The Seasonal Runner: Leaping into Spring and Summer
The sweetness of that very first spring-like run of the season is intoxicating. Runners shed their winter layers and emerge from their treadmill lairs to drink in the warm, earthy air. The roads and trails are clear, days grow longer, and plant life gives birth to new leaves and buds. We, too, are innately connected to this pattern of growth and renewal. Suddenly, a motivation that was once dormant, breaks through. There is a palpable energy in the air, and that is especially apparent to anyone with a running mindset.
The turn of the warmer weather is often met with a zeal and eagerness to train harder, achieve that PR, or even to lace up a pair of running shoes for the very first time. Ideally, we are taking cues from nature, and honoring these natural cycles; not overdoing it to risk injury and burnout, and training in ways that improve our performance, while allowing for sustainability and continued enjoyment in the sport of running. Here are a few points to keep in mind as we enter this exciting time of year.
Join a Run Group
The social aspect of running with a group is incredibly motivating. Structured workouts within a group setting can improve your performance while having fun, and the accountability of the group will likely mean a stronger commitment on your end. As you connect with like-minded individuals, you are sure to make lasting friendships.
Think about what you want to achieve. Do you want to commit to running more days per week? Do you want to go longer or faster, or snag a race PR? Goals should have personal meaning, rather than meeting someone else’s expectations. By being specific and realistic, you will be in a better position to commit to the work required to meet whatever goal you set.
Yoga poses work the body in ways that can bring tremendous physical, energetic and mental benefits. Let your yoga practice work with your training, and not in opposition. On high mileage or active days, give in to a restful practice; and on lighter days, you can allow your yoga to focus more on strength and movement. The following short sequences highlight three poses for each purpose. Add them to your routine to create more balance and see how you feel.
With the feet together or hip width, draw the hips back and down like you’re reaching for a chair. Let the weight be heavy in the heels and light on the toes. Feel the outer hips compacting as the torso lifts off the thighs and the chest is upright. Keep the hands at the hips or raise the arms as shown.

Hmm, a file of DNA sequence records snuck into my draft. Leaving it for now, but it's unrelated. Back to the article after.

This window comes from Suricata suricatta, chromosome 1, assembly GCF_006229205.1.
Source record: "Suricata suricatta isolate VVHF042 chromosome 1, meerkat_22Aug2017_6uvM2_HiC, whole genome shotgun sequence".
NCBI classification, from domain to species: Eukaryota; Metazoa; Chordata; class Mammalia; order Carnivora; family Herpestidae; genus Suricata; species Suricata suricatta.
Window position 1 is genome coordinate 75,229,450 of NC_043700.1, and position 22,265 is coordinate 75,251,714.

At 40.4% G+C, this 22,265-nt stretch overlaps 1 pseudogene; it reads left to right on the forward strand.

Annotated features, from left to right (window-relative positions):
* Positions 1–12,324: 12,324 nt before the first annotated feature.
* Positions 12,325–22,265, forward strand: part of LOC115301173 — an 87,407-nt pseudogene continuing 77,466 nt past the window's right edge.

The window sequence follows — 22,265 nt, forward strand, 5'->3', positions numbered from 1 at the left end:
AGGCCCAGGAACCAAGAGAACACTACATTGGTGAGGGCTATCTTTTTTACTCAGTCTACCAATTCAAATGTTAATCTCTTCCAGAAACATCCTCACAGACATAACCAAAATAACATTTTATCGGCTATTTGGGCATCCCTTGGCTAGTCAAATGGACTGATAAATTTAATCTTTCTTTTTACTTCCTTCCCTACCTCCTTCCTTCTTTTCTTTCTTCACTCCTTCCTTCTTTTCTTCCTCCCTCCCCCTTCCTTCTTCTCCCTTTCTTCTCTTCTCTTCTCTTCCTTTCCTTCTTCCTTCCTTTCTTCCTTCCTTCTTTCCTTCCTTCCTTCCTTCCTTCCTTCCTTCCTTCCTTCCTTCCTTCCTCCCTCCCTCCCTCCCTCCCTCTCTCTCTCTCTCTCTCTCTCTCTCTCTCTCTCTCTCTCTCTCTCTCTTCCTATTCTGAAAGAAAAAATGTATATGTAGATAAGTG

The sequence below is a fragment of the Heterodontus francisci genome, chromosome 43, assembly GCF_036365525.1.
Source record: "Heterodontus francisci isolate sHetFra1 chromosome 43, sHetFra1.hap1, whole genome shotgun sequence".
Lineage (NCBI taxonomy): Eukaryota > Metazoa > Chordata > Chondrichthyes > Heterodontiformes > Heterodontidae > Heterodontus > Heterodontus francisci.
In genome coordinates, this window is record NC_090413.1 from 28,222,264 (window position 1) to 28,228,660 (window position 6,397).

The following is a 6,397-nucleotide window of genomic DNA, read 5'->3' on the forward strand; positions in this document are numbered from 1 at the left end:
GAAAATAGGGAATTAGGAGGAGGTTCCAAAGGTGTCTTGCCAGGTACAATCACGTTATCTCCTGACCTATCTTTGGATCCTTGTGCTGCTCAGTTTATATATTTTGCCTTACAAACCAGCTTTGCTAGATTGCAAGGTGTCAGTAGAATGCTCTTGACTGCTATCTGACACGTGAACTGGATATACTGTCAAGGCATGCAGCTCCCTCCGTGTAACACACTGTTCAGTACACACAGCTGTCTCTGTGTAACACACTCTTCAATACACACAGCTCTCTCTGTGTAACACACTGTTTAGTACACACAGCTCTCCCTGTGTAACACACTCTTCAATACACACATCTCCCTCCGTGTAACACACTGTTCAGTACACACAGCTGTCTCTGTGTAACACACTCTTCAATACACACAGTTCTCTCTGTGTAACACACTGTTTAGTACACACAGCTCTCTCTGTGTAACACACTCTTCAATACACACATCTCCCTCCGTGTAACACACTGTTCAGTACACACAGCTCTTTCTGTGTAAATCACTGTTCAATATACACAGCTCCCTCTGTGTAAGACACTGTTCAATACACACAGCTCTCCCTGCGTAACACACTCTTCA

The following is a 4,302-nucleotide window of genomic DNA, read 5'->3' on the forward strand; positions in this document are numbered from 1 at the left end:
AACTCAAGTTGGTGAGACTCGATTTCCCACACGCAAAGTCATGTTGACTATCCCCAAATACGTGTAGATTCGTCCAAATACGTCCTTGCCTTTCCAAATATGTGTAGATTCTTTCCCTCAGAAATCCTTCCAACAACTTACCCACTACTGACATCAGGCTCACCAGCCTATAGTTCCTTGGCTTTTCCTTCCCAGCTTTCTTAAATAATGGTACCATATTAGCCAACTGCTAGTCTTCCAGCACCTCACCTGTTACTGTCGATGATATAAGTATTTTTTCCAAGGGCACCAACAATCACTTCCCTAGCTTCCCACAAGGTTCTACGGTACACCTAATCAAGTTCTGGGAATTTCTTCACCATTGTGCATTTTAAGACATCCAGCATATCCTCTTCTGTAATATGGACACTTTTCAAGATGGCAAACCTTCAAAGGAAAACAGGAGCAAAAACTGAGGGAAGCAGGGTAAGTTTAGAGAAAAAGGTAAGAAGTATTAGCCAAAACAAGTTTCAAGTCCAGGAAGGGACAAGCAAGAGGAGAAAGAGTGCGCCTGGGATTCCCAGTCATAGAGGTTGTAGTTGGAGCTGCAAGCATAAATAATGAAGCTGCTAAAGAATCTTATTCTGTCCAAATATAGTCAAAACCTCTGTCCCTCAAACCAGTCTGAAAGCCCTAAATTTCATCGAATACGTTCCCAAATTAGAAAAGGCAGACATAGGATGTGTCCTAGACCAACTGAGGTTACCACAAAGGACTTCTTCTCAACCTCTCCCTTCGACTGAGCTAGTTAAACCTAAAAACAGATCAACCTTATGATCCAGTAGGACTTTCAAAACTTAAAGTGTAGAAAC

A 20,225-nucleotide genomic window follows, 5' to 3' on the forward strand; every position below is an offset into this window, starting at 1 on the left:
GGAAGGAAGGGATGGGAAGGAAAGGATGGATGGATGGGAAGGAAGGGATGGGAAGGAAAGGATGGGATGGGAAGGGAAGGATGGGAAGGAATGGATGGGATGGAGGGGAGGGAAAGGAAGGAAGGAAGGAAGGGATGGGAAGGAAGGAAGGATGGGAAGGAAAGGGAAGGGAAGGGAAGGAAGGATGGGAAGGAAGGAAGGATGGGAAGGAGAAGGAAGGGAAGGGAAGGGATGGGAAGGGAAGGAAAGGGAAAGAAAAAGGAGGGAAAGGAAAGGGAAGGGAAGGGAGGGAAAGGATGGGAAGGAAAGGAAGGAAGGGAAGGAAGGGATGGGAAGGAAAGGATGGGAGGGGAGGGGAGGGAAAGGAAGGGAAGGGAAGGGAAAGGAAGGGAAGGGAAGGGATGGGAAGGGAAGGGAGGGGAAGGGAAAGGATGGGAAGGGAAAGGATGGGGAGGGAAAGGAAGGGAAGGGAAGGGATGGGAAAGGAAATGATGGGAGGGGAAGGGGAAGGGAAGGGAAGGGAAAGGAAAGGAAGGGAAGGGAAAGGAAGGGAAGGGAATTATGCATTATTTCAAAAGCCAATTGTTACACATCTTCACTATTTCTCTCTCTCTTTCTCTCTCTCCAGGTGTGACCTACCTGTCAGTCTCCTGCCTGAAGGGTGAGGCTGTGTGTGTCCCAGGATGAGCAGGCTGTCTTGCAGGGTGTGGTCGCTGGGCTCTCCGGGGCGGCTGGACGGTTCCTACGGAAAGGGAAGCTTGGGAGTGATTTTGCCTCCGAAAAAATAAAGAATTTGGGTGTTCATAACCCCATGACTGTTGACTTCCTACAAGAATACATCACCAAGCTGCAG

From Chair Pose, pour the weight on the right leg as you lift the left foot and draw it back behind you, so you land in a lunge. Through that transition, keep the outer right hip exactly as you had it in Chair Pose. In the High Lunge, you may experiment with a bent or straight back leg as you keep a tall spine and even explore a subtle backbend.
From High Lunge, shift the upper body forward and bear the weight in the front leg, again keeping the right hip pinned in and drawing back, which engages the glute and hamstring. As you lean forward, keeping the chest searching forward, and spine long, lift the back leg. Work to keep the hips level – right and left hip bones facing the floor evenly. Keep the back leg lifted by engaging the quadricep and drawing the inner line of the leg toward the ceiling. Step to Chair Pose, and then to a standing position.
Flow through these three poses, alternating from right to left. Experiment with holding for 3-5 breaths in each pose, and then moving dynamically, holding for 1 breath per pose, and performing 5-10 times on each side.
Place the elbows under the shoulders, keeping the legs relaxed. Head may be kept in a neutral position, fall forward, or rest on a block.
From a seated position, draw the soles of the feet together, allowing the knees to go wide. Let the feet be further away from the hips, and incline the body forward.
Lie on your right side, supporting your head in your hand. Draw your left leg up, like you’re hanging out reading a magazine. Reach behind you with your left hand and catch ahold of your right foot, targeting the quadricep of the back leg. Stay on your side, or roll back (as shown in the photo), to invite a twist to the spine.
Hold each pose with the muscles fully relaxed, allowing the body to become heavy. Go only to the point where you feel a mild amount of sensation – nothing sharp or painful. Set a timer and hold each posture for 3-5 minutes.
Terry Cockburn has been teaching yoga since 2006 and owns Freeport Yoga Company (Freeport, Maine) and Yarmouth Yoga Studio (Yarmouth, Maine). A marathon runner, mother to two boys (and one yellow dog), business owner and outdoor adventure seeker, she balances an active yang lifestyle with time on the meditation cushion and a contemplative yin practice. Terry teaches classes, workshops and retreats and has a passion for working with the athletic population. Check out her upcoming offerings at www.freeportyogaco.com.